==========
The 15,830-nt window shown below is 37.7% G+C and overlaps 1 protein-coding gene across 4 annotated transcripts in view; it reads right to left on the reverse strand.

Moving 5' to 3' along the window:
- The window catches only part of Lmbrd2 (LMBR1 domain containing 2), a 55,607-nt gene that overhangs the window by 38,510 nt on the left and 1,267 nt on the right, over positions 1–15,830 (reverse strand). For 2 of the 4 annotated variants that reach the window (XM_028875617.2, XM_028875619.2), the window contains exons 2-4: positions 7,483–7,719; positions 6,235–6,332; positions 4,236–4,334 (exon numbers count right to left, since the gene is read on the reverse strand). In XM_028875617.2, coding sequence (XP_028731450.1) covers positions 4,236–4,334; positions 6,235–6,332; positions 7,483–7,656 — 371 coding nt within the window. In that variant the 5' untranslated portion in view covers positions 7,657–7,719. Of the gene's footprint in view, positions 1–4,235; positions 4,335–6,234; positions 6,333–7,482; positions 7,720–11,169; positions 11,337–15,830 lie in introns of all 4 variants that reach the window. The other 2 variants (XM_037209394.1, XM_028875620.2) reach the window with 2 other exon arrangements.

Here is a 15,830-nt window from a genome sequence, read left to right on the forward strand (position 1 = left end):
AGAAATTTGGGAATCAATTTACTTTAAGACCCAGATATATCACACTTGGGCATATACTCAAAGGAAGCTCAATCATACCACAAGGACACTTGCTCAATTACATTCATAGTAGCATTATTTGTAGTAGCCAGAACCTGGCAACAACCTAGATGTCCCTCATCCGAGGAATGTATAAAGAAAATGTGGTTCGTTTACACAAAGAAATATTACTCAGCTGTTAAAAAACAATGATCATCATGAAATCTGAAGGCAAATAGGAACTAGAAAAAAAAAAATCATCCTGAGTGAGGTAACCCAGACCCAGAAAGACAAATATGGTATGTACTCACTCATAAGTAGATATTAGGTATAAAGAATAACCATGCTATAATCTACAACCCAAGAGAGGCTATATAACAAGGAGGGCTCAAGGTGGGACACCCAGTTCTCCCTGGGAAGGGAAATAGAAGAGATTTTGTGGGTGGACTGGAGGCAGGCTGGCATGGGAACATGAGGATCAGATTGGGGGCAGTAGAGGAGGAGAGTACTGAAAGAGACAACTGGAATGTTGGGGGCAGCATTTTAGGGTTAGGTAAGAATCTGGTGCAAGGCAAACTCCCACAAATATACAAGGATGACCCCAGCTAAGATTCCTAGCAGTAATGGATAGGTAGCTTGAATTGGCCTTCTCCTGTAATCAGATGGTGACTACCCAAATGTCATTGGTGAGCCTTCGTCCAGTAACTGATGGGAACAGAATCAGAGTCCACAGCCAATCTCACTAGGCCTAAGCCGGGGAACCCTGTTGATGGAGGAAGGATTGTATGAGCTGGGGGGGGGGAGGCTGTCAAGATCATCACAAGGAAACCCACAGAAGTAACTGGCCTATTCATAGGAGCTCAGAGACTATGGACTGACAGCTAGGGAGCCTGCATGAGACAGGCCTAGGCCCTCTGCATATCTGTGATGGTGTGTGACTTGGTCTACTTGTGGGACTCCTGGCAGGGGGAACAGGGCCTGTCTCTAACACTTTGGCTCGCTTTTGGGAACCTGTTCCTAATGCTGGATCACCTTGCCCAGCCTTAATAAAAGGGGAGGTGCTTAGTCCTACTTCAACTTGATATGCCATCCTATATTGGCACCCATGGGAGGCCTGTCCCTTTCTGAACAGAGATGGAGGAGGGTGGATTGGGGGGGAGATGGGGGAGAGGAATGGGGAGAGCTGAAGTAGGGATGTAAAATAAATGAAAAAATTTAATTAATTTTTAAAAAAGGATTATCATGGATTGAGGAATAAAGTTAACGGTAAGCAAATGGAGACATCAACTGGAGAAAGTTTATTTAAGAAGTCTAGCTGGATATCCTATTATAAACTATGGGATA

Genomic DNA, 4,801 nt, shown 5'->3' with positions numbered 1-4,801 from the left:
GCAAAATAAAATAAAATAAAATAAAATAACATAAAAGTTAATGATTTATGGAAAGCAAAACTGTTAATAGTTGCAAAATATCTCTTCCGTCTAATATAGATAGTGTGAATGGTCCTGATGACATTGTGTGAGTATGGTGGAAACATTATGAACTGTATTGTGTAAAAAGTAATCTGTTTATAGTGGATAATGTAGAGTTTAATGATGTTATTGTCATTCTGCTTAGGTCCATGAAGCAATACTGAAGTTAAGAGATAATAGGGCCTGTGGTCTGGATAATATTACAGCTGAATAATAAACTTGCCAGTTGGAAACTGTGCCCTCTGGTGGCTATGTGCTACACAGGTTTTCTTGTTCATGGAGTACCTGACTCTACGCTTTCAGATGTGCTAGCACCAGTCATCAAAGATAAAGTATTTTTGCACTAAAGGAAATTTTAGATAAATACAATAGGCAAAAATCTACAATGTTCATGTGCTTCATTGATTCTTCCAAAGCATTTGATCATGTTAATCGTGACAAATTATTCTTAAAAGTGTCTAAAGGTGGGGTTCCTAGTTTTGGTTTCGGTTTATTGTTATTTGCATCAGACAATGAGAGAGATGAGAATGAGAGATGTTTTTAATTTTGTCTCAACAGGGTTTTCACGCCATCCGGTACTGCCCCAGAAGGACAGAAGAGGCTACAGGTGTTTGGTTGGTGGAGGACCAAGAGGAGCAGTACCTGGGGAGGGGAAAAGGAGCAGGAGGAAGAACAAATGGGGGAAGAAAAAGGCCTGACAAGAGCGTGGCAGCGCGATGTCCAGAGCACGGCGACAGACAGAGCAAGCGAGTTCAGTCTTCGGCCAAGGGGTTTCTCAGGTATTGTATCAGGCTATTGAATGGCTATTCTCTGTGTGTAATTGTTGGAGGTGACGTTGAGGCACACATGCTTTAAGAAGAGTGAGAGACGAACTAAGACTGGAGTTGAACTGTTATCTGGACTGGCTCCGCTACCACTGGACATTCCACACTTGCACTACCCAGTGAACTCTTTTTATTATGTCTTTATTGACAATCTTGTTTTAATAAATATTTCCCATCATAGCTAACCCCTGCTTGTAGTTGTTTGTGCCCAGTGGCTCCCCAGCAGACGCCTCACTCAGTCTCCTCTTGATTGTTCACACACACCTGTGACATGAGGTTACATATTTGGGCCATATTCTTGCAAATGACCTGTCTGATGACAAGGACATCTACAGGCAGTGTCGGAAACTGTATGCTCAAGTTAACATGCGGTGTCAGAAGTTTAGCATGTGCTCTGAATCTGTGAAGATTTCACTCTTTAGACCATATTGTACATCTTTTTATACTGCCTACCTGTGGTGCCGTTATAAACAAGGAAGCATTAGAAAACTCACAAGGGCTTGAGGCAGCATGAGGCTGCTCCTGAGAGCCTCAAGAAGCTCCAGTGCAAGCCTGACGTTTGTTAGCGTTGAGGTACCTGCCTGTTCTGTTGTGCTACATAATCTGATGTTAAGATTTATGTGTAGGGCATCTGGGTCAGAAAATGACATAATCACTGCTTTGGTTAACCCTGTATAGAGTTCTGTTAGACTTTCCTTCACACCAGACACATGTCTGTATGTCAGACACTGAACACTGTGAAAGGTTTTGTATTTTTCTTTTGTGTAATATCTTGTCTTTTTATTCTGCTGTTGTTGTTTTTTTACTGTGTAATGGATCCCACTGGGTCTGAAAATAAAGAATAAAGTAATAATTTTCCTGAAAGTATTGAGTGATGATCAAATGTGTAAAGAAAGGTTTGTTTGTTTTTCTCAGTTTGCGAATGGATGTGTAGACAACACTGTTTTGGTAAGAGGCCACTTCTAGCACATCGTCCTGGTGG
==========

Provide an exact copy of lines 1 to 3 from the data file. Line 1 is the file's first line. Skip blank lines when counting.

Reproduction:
The 15,830-nt window shown below is 37.7% G+C and overlaps 1 protein-coding gene across 4 annotated transcripts in view; it reads right to left on the reverse strand.

Moving 5' to 3' along the window:
- The window catches only part of Lmbrd2 (LMBR1 domain containing 2), a 55,607-nt gene that overhangs the window by 38,510 nt on the left and 1,267 nt on the right, over positions 1–15,830 (reverse strand). For 2 of the 4 annotated variants that reach the window (XM_028875617.2, XM_028875619.2), the window contains exons 2-4: positions 7,483–7,719; positions 6,235–6,332; positions 4,236–4,334 (exon numbers count right to left, since the gene is read on the reverse strand). In XM_028875617.2, coding sequence (XP_028731450.1) covers positions 4,236–4,334; positions 6,235–6,332; positions 7,483–7,656 — 371 coding nt within the window. In that variant the 5' untranslated portion in view covers positions 7,657–7,719. Of the gene's footprint in view, positions 1–4,235; positions 4,335–6,234; positions 6,333–7,482; positions 7,720–11,169; positions 11,337–15,830 lie in introns of all 4 variants that reach the window. The other 2 variants (XM_037209394.1, XM_028875620.2) reach the window with 2 other exon arrangements.